3 bullets on a slide. 1 slide per minute. Stand Still. Don’t fidget, memorize your slides. Now get up in front of a 100 people and do what I just told you. If you have been to Presentation training, you have probably heard many of these “Rules” before. You’ve been given the “right” way to present; the ONLY way to present. Yet it somehow feels like an unnatural act.
Over the last 10 years we’ve worked with thousands of clients in a range of industries. All of them know that if you want to get ahead, you have to be good on your feet. They’ve been to presentation seminars, Toastmasters and Dale Carnegie programs. From the most experienced CEO’s to the newest recruits, everyone’s secret wish is to be a better presenter, to nail that pitch or persuade one more person. Yet — and you know this in your heart — the general standard of presenting is very poor. Why? Pretty much everyone preaches one way to do it. And that’s just plain wrong.
There are 6 types of presenter. If you understand which one you are, if you understand where your strengths and weaknesses lie, you can get better. But the path forward is not the same for everyone.
Diagnose your presenter type. Take one minute to find your presenter type for fast-acting relief from PowerPoint pain.
1. The Coach
Is an energetic and personable speaker, who’s great at connecting and engaging people by doing and role-playing. They are better live than remote or over the phone. They usually very passionate about the topic and let that shine through.
The Coach can quickly lose passion and enthusiasm with a low energy audience. They have a tendency to talk more than listen. May move too quickly for the audience, and not connect the dots for them.
The Coach will dive right into building a deck and start with the slides that come easily. To practice, they go to a quiet place, pace up and down with a script, talk to themself to commit what they want to say to memory.
Example: Rick Perry
2. The Inventor
Typically the last person to volunteer to make a public presentation, the Inventor is very good at connecting ideas for people and building logical sequences. They are usually much more comfortable once finished and working through a Q&A.
The Inventor has difficulty holding large quantities of information in their head. They can get stuck searching for just the right word and worry about forgetting something important.
The Inventor will start building a deck right away, by either writing a script or building slides. They start with key pieces. Building the deck gives them a firm grasp of the material so they tend not to practice much. They are very uncomfortable speaking off someone else’s work.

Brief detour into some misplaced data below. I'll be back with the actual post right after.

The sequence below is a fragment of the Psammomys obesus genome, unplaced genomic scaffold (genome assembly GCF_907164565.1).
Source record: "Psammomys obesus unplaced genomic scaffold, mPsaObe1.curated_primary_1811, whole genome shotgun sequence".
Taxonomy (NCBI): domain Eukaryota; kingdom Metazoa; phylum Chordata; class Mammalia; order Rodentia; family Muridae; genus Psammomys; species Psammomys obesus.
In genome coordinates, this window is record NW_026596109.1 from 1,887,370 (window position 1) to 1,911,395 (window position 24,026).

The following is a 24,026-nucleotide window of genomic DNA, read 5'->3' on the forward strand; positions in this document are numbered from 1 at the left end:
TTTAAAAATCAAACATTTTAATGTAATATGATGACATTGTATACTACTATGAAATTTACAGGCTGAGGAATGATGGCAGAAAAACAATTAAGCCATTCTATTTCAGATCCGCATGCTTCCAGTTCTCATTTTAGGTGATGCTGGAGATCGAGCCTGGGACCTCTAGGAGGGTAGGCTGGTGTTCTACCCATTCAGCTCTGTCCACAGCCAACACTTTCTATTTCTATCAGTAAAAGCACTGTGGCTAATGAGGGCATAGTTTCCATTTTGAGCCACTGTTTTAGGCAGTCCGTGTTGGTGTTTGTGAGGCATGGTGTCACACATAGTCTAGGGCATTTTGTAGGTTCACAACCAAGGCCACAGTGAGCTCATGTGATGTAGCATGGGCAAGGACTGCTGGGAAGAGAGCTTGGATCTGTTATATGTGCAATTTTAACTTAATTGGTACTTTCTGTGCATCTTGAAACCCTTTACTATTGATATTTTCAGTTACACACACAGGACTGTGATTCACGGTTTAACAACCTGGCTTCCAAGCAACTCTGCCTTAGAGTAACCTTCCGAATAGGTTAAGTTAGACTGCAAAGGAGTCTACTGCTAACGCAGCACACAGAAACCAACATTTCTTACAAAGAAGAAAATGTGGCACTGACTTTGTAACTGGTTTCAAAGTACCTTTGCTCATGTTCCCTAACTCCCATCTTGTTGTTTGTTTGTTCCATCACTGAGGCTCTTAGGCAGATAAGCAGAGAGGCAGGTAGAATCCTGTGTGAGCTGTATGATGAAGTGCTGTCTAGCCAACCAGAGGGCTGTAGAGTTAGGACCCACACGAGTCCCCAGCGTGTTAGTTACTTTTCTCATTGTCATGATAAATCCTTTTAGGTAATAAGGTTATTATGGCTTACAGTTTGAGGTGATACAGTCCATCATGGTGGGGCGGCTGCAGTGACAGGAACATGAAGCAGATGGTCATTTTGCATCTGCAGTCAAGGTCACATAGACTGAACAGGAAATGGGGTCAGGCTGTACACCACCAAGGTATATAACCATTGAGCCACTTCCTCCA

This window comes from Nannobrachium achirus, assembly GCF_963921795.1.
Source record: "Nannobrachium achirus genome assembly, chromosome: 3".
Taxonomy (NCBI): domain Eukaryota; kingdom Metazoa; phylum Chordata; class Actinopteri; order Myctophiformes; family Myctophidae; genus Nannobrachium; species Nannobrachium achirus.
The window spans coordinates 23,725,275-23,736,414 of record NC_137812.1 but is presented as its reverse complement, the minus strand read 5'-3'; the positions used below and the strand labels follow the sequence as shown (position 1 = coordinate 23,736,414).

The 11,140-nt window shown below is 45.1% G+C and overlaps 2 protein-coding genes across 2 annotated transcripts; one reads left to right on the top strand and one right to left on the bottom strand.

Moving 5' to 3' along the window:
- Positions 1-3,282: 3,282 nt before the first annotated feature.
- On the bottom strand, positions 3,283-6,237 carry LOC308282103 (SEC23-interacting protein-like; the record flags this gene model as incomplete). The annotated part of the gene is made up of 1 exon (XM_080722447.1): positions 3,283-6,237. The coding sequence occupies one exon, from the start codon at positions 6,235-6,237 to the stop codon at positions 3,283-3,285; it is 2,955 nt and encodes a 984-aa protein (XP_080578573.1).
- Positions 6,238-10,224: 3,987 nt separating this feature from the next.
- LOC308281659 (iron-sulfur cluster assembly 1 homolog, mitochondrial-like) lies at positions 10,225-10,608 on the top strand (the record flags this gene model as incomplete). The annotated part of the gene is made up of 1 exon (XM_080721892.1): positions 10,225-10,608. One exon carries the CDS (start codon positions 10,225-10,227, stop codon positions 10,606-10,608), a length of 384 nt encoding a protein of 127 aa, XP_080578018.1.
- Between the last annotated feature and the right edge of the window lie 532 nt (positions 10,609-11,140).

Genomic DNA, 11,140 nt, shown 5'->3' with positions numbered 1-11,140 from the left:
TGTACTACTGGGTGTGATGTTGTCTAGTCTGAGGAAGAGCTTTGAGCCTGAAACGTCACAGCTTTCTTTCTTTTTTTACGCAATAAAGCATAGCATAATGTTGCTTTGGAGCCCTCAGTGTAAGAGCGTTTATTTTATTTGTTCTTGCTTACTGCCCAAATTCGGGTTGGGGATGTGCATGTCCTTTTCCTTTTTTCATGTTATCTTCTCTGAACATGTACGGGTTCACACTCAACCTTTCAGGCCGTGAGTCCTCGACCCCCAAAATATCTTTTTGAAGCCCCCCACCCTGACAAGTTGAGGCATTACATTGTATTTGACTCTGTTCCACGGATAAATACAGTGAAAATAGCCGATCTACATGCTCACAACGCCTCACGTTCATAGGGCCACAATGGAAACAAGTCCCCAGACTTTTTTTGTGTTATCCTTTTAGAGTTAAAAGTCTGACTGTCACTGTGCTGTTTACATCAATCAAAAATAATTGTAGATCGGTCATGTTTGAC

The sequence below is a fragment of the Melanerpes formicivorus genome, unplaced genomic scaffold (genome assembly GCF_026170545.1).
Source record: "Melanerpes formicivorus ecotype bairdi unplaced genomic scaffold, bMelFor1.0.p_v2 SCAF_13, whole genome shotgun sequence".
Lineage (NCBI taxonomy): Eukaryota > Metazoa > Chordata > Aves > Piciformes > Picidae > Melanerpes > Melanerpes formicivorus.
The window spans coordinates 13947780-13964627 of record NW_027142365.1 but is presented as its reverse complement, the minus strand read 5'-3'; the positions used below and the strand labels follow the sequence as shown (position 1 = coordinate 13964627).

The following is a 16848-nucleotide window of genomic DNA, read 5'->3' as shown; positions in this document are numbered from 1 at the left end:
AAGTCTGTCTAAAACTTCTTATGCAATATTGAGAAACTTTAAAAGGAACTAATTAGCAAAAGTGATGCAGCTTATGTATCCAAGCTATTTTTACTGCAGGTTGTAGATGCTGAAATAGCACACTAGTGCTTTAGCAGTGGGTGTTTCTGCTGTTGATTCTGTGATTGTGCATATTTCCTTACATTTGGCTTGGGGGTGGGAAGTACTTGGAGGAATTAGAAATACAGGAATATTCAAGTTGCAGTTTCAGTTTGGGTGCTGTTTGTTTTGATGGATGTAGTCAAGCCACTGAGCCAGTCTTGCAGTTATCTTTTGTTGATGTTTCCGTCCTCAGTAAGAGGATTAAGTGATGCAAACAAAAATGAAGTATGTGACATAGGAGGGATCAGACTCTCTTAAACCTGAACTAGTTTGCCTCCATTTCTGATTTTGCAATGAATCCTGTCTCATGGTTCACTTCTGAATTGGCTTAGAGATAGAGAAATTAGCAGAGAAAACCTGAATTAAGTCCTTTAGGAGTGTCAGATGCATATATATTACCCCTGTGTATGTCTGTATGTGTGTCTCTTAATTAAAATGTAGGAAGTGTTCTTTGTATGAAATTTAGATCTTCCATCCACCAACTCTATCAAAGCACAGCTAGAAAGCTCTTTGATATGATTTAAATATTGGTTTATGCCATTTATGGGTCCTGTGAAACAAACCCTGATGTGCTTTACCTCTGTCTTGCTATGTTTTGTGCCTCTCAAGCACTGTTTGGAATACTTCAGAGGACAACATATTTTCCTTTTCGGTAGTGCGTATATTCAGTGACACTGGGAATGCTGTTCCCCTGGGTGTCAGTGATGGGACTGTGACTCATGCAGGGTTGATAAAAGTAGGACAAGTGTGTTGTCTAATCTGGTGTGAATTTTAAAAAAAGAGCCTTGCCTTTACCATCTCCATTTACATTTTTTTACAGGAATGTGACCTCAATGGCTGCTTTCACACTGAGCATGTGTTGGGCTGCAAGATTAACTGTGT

Example: Steve Jobs
3. The Counselor
An eloquent speaker who likes to talk about ideas. The Counselor has an accurate and organized talk track, and a relentless stream of logic that’s easy to follow. They can move easily between big picture and detail.
The Counselor can make the same presentation to an empty room as a large audience. They may fail to connect to and engage with the audience. Can be very dry and clinical. They tend to use big words where they aren’t required.
The counselor builds by pulling slides together from previous decks, sequencing and re-sequence slides to feel comfortable with the flow and structure.
Example: Barack Obama
4. The Storyteller
A natural storyteller who speaks with feeling and rhythm. They can win an audience over easily. They use powerful and emotive words typically organized around what needs to get done. They add depth and detail through story and experience.
By embellishing and adding detail to the story, the storyteller can lose the structure and flow for the audience. They tend not to track to slides, confusing the audience. Find it difficult to dry run well in front of empty rooms.
The Storyteller prefers someone else to build their slides. This process can have a lot of stops and starts as they sort in their own mind what they want to say. These short monologues and conversations with the mini-audience prior to the big show is the way the storyteller practices.
Examples: Newt Gingrich, Mike Huckabee.
5. The Teacher
The Teacher cares more about their material than the people in the audience. They may inadvertently disconnect from their audience, missing non-verbal cues and become distant. Visuals they use may be overly complex “wiring diagrams.”
The Teacher starts with an outline and builds a talk-track off it. They tend to builds decks in a logical order and use visuals to illustrate ideas and points.
Examples: Mitt Romney, Al Gore.
6. The Coordinator
Prefers to be in the audience rather than the presenter, they nevertheless give organized, well-structured presentations, moving and gesturing as they speak. Their slides are visually meticulous and trigger a well thought out talk-track.
The Coordinator is less comfortable speaking, but prefers working through their material than in a freeform Q&A environment. They are not comfortable working off others material.
The Coordinator starts with an outline and builds key points, usually reflecting personal experience. They then prepare and sequence their deck.
Everyone has natural strengths and weaknesses when it comes to presenting, yet most people use PowerPoint in a way that exaggerates their weaknesses instead of playing to their strengths. One size does not fit all, and following a set of “rules” that would work well for an inventor won’t work for a storyteller. What are you?
Gavin is a founding partner at fassforward consulting group. He blogs about PowerPoint, Presenting, Communication and Message Discipline at makeapowerfulpoint.com. You can follow him on twitter @powerfulpoint.